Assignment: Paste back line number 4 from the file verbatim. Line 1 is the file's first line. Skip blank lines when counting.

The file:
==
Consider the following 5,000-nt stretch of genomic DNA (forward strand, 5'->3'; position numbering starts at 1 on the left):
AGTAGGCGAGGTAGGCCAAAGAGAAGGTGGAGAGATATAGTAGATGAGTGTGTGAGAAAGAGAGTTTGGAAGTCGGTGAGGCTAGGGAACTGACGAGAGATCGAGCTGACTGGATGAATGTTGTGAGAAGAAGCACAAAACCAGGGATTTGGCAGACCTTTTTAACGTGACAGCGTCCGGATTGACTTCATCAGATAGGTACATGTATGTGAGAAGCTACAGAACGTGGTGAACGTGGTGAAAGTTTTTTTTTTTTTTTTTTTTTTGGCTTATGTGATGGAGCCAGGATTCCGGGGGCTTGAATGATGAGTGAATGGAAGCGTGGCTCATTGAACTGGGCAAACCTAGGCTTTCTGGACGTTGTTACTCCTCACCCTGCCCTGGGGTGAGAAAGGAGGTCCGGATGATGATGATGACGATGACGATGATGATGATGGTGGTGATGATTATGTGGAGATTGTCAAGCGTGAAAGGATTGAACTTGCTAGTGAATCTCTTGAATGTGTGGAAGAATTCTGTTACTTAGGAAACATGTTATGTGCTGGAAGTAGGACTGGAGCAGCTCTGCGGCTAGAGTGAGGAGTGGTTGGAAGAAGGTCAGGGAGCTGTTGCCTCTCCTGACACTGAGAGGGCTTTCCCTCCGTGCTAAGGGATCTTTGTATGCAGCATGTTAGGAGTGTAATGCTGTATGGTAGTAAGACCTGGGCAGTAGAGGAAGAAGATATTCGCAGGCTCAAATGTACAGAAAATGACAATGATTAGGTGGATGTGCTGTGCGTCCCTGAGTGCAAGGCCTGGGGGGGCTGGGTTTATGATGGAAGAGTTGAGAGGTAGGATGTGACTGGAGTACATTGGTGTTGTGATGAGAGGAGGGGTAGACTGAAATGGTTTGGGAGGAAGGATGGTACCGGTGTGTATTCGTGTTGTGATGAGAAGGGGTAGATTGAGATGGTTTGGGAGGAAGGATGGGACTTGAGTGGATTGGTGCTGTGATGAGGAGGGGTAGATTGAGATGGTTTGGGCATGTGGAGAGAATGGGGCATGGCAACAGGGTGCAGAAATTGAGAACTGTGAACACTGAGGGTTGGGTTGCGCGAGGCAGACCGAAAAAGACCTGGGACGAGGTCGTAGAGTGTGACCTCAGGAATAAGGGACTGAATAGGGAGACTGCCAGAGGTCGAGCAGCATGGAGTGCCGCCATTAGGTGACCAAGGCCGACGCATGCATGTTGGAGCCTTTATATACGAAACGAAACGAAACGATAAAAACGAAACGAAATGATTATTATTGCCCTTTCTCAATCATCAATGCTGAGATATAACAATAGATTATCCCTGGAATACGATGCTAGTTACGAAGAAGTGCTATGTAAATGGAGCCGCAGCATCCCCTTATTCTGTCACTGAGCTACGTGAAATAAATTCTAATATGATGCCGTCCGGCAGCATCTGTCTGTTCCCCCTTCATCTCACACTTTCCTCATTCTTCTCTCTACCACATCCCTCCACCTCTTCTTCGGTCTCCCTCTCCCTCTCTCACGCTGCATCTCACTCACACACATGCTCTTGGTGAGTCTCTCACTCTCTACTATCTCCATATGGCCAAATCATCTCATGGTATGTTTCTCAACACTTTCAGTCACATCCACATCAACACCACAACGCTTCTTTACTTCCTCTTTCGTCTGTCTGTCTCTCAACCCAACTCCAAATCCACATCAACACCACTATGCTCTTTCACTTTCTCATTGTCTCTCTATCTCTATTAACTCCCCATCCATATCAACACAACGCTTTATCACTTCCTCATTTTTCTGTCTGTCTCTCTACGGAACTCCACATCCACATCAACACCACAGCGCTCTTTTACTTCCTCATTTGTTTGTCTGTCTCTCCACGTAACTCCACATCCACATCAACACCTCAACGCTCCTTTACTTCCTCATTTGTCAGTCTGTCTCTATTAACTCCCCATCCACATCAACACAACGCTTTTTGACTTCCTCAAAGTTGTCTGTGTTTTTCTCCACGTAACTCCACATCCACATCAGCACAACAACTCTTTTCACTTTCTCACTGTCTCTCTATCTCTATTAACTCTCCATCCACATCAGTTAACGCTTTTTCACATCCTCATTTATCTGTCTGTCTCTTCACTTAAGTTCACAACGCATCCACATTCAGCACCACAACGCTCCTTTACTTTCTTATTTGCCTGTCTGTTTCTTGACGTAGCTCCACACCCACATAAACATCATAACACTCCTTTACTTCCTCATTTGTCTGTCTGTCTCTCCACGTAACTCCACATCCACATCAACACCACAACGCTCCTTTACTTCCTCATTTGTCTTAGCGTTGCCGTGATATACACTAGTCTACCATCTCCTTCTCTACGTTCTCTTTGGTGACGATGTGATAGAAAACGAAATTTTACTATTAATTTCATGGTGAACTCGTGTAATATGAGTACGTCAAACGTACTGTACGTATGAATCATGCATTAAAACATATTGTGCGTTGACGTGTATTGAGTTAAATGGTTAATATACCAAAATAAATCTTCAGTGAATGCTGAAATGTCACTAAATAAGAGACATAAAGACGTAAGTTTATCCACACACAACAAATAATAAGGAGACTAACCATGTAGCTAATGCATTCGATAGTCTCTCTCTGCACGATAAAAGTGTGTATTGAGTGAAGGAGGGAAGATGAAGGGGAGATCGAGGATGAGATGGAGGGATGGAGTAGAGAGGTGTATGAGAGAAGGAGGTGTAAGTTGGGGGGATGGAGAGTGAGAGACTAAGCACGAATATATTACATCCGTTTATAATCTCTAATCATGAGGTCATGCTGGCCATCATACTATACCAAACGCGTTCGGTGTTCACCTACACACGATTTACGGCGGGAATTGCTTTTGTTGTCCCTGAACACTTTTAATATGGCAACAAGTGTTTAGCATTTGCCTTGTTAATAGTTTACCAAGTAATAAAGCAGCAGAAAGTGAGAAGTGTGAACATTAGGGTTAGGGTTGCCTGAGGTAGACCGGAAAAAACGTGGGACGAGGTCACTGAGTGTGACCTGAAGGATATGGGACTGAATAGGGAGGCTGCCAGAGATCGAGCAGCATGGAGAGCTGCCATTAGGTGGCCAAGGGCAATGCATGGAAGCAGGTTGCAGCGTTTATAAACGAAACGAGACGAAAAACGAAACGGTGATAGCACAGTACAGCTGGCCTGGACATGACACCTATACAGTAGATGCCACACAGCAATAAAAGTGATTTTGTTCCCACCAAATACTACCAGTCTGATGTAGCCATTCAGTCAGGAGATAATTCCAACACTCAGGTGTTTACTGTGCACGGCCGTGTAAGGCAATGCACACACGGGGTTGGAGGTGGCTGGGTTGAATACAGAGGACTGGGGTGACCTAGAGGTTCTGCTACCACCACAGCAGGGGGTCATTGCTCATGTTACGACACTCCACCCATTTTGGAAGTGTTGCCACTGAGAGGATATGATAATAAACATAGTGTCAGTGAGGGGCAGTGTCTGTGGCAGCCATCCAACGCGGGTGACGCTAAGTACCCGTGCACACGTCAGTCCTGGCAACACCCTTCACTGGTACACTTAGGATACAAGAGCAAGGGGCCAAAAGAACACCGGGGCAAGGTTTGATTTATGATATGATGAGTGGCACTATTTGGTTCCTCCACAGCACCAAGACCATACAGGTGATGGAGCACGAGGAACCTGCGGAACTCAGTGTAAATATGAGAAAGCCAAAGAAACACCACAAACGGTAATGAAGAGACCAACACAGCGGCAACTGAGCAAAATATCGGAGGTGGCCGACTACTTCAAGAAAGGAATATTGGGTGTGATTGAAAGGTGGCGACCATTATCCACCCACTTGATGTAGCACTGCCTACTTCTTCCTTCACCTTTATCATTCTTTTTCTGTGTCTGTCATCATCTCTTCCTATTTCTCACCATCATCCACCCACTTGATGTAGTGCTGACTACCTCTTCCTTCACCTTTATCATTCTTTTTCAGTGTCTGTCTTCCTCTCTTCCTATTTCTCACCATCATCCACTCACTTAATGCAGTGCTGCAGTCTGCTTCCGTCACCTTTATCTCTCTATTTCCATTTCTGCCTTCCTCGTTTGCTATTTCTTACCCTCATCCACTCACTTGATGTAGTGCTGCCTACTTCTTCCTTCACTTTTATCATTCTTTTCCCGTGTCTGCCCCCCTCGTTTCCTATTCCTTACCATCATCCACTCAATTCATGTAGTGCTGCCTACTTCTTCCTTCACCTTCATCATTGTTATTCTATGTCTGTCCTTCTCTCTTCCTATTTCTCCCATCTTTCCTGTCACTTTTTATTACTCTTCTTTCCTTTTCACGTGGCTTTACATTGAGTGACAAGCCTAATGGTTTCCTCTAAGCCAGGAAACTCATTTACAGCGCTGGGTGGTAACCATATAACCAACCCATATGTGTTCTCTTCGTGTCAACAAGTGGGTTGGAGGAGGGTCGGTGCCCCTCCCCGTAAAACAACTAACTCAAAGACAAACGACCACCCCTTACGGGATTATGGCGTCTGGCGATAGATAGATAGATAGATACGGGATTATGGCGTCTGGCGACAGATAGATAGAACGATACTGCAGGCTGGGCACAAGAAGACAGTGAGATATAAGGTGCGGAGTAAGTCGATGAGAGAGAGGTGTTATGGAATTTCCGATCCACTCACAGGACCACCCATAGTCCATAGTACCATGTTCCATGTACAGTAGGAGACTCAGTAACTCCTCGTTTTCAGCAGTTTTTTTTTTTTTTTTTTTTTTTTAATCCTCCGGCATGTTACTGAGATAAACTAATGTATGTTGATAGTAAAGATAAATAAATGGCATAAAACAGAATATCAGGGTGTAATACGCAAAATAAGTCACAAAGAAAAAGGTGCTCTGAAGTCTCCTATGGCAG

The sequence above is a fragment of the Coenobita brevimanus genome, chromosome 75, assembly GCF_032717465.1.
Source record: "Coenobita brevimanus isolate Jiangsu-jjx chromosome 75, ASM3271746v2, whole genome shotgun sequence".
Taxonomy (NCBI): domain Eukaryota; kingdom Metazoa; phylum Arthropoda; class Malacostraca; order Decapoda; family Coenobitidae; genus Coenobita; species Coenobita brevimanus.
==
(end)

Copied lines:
Source record: "Coenobita brevimanus isolate Jiangsu-jjx chromosome 75, ASM3271746v2, whole genome shotgun sequence".